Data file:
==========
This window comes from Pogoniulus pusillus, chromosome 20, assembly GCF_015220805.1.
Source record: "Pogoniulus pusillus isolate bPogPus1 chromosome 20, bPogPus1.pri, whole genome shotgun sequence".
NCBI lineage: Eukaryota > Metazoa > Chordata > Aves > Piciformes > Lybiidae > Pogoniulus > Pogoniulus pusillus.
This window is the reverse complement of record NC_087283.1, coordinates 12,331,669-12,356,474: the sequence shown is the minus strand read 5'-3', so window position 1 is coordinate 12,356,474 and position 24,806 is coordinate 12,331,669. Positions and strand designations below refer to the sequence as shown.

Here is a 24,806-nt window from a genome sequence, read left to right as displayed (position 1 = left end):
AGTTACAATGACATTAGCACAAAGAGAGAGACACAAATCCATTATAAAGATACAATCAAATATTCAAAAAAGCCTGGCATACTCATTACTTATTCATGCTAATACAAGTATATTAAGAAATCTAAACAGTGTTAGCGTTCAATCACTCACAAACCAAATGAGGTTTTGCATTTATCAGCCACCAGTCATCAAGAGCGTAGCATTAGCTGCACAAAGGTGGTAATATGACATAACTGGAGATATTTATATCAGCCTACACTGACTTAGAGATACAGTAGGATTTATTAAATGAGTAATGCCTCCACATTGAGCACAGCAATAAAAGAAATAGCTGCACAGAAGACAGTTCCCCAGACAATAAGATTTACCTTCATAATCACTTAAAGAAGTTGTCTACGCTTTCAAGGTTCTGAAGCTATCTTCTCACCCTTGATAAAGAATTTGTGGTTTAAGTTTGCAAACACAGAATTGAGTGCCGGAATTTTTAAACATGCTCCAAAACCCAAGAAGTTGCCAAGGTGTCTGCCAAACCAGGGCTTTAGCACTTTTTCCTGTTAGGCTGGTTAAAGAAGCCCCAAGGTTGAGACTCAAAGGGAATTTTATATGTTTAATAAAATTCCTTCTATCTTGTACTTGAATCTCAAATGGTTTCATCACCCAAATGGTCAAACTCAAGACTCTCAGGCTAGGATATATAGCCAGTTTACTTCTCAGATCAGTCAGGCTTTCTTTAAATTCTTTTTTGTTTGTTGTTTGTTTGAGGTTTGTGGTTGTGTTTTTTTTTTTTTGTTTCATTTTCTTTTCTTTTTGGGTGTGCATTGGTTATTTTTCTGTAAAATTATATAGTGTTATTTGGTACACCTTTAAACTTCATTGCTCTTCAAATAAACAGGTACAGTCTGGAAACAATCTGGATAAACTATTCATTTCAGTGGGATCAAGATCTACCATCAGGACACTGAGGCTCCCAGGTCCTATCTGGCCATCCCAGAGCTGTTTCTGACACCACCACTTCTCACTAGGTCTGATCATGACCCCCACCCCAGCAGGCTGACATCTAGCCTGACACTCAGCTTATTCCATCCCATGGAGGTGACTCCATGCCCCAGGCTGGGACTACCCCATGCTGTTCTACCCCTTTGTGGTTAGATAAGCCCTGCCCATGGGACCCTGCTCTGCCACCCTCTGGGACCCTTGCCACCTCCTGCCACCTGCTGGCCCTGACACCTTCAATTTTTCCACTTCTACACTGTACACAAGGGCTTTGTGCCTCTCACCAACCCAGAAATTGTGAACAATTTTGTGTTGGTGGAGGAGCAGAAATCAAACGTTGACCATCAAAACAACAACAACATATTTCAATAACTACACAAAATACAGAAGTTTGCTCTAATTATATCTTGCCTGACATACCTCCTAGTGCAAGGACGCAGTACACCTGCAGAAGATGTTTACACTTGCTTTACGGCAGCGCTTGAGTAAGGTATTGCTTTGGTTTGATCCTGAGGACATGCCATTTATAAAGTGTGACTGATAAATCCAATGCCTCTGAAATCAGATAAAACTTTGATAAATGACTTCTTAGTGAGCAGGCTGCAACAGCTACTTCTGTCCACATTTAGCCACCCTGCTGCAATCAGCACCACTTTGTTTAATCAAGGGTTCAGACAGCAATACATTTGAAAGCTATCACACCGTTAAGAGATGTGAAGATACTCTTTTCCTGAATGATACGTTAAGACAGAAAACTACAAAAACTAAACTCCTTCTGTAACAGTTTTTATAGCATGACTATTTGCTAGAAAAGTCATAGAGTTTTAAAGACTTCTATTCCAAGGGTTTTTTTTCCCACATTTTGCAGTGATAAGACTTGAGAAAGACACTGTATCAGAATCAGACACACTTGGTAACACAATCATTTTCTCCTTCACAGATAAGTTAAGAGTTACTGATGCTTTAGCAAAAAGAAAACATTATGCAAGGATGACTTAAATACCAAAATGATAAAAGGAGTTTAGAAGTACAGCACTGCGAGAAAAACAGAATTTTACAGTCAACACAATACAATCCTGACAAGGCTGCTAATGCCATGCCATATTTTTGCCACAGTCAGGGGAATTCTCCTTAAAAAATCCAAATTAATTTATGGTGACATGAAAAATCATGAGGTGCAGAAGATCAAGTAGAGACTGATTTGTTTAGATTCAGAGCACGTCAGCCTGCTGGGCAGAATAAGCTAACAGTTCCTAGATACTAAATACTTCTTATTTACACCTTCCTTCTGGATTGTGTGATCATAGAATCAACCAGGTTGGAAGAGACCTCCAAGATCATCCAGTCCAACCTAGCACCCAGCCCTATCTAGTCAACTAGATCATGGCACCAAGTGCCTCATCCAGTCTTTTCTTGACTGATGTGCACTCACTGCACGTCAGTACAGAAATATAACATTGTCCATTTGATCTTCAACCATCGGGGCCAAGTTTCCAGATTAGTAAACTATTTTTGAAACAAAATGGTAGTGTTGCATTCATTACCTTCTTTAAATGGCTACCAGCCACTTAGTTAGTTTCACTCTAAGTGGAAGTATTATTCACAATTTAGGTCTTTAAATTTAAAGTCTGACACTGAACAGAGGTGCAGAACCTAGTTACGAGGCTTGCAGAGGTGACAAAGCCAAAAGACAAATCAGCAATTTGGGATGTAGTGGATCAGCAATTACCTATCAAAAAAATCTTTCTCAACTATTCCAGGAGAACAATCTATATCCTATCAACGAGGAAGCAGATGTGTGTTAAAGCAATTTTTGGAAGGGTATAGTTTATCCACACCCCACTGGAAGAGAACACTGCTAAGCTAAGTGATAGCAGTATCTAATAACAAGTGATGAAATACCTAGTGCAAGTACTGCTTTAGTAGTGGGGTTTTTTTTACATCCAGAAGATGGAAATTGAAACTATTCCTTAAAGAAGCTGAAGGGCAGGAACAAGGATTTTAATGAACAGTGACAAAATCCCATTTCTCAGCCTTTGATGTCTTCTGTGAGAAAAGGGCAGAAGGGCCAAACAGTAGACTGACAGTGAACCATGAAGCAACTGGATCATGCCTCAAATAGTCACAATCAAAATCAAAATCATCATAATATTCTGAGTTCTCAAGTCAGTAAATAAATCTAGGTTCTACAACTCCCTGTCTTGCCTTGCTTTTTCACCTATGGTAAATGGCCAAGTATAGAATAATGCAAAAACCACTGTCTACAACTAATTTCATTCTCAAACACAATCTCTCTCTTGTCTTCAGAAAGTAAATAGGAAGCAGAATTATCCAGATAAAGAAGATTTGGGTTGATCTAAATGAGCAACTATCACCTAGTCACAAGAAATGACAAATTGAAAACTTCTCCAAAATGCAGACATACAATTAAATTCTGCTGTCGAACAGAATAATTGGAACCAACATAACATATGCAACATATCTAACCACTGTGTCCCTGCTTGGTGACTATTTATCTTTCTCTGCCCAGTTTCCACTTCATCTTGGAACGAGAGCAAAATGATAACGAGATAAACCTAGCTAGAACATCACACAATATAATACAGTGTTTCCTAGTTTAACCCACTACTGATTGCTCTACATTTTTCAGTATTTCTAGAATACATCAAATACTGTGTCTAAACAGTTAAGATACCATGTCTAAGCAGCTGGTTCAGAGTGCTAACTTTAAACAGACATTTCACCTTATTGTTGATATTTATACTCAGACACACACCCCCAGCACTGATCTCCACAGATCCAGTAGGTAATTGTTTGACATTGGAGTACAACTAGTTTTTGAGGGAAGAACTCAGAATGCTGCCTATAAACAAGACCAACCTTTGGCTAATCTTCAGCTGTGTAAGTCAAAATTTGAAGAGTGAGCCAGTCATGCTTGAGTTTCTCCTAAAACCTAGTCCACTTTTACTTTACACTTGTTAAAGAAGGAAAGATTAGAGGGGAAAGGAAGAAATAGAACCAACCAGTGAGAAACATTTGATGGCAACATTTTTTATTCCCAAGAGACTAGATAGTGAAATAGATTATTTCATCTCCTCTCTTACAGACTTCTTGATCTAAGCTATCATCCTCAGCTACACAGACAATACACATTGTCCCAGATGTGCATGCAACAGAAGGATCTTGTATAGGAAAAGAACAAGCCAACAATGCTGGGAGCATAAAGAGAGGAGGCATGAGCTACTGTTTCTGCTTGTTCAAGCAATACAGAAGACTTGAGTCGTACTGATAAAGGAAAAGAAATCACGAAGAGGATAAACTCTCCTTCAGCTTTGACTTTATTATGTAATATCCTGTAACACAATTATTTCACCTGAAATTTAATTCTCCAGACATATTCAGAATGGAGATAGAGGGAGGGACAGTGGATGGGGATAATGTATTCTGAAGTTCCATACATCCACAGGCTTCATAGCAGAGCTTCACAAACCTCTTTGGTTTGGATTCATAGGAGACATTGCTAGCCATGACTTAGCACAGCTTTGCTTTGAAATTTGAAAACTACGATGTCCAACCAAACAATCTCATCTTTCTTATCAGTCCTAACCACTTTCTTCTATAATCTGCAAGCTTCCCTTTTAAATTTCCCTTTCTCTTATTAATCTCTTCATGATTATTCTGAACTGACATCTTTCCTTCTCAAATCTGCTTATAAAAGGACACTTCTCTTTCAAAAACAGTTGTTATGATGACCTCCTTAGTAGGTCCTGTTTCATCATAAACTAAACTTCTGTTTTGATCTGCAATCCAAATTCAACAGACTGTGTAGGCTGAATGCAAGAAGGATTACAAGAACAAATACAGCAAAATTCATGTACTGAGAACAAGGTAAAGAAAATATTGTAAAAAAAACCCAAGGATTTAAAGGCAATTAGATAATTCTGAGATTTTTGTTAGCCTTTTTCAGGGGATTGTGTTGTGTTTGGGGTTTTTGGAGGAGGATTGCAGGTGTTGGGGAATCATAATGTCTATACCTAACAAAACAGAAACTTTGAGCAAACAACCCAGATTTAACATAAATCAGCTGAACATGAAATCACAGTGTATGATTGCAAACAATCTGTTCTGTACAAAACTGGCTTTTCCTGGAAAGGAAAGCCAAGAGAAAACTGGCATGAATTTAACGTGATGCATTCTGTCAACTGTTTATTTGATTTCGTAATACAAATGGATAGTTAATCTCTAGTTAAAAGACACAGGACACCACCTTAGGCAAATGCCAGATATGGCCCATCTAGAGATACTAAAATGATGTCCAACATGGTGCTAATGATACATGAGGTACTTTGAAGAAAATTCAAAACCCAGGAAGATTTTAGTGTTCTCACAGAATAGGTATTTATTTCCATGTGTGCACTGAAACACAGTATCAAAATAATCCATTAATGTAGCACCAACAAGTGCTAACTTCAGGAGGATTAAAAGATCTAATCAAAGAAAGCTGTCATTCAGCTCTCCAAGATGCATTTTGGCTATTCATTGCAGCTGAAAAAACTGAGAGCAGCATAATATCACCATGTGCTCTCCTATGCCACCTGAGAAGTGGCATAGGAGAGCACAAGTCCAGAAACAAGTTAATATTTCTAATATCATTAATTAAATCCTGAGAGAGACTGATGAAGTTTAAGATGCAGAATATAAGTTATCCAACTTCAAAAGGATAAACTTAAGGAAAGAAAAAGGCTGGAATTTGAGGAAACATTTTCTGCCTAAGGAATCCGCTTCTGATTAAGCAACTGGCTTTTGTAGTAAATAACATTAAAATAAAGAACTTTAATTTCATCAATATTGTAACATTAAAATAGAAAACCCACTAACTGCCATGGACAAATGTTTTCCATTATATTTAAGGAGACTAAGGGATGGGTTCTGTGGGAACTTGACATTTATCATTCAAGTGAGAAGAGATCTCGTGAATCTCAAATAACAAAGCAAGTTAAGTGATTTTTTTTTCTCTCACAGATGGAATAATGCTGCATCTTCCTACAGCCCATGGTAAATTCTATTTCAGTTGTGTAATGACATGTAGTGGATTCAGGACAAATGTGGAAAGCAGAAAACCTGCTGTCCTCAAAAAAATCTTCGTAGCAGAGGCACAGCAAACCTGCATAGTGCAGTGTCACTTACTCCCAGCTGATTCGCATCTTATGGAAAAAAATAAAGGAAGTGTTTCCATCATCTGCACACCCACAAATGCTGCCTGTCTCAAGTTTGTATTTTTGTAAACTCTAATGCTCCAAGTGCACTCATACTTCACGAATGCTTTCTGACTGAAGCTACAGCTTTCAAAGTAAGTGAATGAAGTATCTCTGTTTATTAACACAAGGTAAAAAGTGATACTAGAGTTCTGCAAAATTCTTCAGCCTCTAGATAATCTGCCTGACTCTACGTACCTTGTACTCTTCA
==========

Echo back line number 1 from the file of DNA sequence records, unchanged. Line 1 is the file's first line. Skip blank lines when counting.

This window comes from Pogoniulus pusillus, chromosome 20, assembly GCF_015220805.1.